Honolulu Star-Advertiser

Saturday, June 22, 2024 75° Today's Paper

Top News

Vehicle crashes on Afghan runway; Panetta safe

Swipe or click to see more
Afghan Interior Minister Bismillah Mohammadi, right, walks with his U.S. Secretary of Defense Leon Panetta to the interior ministry in Kabul, Afghanistan, Wednesday, March 14, 2012. U.S. Secretary of Defense Leon Panetta and other U.S. officials say the shooting spree should not derail the U.S. and NATO strategy of a gradual withdrawal of troops by the end of 2014. But it has further soured relations with war-weary Afghans, jeopardizing the U.S. strategy of working closely with Afghan forces so they can take over their country's security. (AP Photo/Musadeq Sadeq)

KABUL, Afghanistan >> An Afghan driver somehow caught fire Wednesday when he crashed a stolen truck as U.S. Secretary of Defense Leon Panetta’s plane was landing nearby, officials said.

No one in Panetta’s party was hurt, said a Pentagon spokesman, Navy Capt. John Kirby.

In the bizarre incident, the pickup truck traveled at high speed and crashed into a ditch near the ramp where Panetta’s plane was going to park at the British airfield in Helmand province in southern Afghanistan.

Suddenly the driver caught on fire, but the truck did not explode, said Col. Gary Kolb, a U.S. military spokesman in Afghanistan, countering earlier reports that the vehicle burst into flames. The driver was treated for burns.

There was no indication that the driver knew that Panetta was in the plane. There were no explosives found either in the vehicle or on the driver, Kolb said. Panetta was told about the incident after he got off the aircraft.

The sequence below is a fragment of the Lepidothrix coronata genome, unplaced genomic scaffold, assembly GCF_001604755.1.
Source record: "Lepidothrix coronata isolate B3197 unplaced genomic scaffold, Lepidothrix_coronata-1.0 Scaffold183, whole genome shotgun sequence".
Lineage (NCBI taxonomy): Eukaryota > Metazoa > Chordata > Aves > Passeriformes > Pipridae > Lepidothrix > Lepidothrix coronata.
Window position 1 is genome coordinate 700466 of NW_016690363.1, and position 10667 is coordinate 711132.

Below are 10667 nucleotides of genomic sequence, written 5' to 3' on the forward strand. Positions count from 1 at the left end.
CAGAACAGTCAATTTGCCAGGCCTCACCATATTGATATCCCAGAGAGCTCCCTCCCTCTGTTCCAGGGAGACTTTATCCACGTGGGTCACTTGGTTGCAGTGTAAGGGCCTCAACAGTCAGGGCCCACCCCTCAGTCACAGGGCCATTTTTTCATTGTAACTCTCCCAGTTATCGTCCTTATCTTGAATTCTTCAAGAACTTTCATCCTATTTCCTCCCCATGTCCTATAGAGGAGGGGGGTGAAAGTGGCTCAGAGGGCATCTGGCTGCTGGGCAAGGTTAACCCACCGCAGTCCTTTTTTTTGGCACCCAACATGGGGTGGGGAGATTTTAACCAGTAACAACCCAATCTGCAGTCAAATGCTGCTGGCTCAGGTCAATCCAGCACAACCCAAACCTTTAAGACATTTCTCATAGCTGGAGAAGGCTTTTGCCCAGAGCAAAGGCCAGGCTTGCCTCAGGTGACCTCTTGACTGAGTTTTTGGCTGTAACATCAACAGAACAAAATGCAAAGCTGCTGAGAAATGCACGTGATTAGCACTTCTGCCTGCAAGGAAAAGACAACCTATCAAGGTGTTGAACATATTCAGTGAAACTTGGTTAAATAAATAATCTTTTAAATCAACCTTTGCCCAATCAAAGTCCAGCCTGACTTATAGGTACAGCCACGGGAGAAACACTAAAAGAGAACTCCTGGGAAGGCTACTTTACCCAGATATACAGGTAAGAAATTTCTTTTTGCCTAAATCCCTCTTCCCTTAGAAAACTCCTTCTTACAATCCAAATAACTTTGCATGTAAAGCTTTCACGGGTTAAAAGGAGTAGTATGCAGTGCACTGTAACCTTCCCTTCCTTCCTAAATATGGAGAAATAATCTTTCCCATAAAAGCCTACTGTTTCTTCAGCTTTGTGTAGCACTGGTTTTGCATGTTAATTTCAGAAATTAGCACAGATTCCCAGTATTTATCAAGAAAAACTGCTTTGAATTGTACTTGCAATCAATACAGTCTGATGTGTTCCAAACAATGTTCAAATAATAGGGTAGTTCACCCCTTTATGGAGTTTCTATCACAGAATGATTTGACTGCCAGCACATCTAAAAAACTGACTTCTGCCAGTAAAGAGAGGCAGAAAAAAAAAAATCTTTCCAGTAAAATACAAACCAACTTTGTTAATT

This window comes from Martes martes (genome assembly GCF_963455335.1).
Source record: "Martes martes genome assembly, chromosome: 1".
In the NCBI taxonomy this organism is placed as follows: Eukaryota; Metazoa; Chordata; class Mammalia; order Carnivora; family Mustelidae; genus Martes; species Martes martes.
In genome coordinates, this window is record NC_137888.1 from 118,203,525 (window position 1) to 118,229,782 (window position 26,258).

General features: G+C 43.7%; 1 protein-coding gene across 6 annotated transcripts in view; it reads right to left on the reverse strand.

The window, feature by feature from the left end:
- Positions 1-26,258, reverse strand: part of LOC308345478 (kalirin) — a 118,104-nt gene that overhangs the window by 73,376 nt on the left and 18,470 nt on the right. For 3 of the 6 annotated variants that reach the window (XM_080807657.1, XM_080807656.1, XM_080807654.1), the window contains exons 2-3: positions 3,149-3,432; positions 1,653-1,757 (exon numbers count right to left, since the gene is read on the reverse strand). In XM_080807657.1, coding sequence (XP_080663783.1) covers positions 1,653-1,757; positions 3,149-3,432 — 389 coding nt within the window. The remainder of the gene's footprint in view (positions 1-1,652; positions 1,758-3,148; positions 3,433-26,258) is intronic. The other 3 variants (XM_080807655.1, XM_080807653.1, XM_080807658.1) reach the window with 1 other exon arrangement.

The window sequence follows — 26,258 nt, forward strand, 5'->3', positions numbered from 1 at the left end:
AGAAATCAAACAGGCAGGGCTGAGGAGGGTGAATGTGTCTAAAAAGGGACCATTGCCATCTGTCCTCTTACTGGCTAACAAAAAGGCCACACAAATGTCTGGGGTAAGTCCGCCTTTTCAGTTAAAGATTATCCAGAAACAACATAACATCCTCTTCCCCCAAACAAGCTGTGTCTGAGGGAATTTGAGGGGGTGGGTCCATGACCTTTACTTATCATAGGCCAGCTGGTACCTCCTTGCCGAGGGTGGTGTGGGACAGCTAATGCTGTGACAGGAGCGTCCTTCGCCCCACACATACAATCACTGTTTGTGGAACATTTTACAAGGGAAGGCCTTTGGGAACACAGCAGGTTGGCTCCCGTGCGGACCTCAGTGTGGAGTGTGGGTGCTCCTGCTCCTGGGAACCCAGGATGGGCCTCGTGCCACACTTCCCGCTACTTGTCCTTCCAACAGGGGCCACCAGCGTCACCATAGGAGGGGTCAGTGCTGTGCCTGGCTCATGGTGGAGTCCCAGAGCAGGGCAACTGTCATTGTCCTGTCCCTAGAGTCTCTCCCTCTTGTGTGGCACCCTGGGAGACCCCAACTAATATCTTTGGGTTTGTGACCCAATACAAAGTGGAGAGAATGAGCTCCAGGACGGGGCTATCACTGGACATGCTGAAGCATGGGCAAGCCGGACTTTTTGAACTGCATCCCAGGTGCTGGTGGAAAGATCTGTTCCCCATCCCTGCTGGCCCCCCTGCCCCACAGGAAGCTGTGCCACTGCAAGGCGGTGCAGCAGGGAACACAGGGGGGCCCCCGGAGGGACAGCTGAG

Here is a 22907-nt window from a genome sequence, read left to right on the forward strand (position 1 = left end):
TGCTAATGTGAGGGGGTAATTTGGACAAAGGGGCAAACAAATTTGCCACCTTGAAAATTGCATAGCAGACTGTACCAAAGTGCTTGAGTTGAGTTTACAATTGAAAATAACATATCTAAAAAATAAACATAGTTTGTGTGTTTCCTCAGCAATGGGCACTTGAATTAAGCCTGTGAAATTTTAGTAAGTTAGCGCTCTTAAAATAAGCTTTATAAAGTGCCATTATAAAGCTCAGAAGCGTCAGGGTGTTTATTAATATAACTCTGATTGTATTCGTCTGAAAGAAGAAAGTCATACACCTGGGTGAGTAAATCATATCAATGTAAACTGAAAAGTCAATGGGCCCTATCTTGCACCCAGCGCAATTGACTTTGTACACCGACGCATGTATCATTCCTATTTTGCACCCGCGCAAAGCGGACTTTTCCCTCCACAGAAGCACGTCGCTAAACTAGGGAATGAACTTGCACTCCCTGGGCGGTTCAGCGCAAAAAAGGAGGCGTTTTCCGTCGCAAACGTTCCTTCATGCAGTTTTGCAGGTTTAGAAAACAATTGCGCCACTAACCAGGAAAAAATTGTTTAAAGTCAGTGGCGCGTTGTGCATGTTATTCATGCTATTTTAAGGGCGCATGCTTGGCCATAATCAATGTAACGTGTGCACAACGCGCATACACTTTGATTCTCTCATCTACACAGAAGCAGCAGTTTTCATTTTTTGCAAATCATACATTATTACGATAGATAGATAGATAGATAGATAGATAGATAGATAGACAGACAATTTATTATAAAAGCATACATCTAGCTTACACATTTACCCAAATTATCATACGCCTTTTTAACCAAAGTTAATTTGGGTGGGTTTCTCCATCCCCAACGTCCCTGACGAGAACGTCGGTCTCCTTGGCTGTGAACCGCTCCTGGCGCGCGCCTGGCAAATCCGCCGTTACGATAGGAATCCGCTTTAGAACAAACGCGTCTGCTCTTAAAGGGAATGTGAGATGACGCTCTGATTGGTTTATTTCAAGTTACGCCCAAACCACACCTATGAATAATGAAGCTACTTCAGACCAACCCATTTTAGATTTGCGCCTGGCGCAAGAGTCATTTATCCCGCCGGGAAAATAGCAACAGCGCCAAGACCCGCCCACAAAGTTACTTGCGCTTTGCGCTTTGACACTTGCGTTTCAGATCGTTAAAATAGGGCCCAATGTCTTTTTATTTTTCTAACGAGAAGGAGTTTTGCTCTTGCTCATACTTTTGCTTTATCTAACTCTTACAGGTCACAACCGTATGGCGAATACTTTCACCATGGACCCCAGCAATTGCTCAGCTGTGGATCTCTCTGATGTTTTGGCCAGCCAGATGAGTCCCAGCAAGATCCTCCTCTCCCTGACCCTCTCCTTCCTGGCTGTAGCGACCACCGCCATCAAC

It was unclear what the driver had in mind, or even if it was a failed attack. "It’s too early to say right now," Kolb said. "It may have been a coincidence."

He said a service member with the U.S.-led coalition saw the Afghan stealing the truck and tried to stop him, but the man hit the service member with the truck as he drove off. The service member was injured. Kolb did not say how seriously.

In Washington, British Prime Minister David Cameron said it was too early to know exactly what happened, but he stressed that security for troops was a priority.

"If there are things that need to be done in the coming hours and days to keep them safer, no doubt we will do them," Cameron said.

Cameron spoke during a joint news conference with President Barack Obama, who is hosting the British leader in Washington on an official visit.


Comments are closed.